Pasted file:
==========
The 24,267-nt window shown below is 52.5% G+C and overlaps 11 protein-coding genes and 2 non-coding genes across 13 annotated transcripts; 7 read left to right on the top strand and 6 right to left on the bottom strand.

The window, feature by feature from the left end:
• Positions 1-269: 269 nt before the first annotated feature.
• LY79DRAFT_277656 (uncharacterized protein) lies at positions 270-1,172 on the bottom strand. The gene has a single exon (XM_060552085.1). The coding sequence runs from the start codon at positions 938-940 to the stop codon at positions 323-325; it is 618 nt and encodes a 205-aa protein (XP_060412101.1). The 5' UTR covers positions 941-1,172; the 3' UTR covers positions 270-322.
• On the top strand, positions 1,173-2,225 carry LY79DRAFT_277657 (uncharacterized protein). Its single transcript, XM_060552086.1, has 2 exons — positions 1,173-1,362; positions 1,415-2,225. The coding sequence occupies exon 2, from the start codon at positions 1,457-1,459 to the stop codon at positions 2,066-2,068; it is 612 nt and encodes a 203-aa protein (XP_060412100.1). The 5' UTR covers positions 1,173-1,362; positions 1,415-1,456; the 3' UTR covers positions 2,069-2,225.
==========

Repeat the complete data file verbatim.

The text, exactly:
The 24,267-nt window shown below is 52.5% G+C and overlaps 11 protein-coding genes and 2 non-coding genes across 13 annotated transcripts; 7 read left to right on the top strand and 6 right to left on the bottom strand.

The window, feature by feature from the left end:
• Positions 1-269: 269 nt before the first annotated feature.
• LY79DRAFT_277656 (uncharacterized protein) lies at positions 270-1,172 on the bottom strand. The gene has a single exon (XM_060552085.1). The coding sequence runs from the start codon at positions 938-940 to the stop codon at positions 323-325; it is 618 nt and encodes a 205-aa protein (XP_060412101.1). The 5' UTR covers positions 941-1,172; the 3' UTR covers positions 270-322.
• On the top strand, positions 1,173-2,225 carry LY79DRAFT_277657 (uncharacterized protein). Its single transcript, XM_060552086.1, has 2 exons — positions 1,173-1,362; positions 1,415-2,225. The coding sequence occupies exon 2, from the start codon at positions 1,457-1,459 to the stop codon at positions 2,066-2,068; it is 612 nt and encodes a 203-aa protein (XP_060412100.1). The 5' UTR covers positions 1,173-1,362; positions 1,415-1,456; the 3' UTR covers positions 2,069-2,225.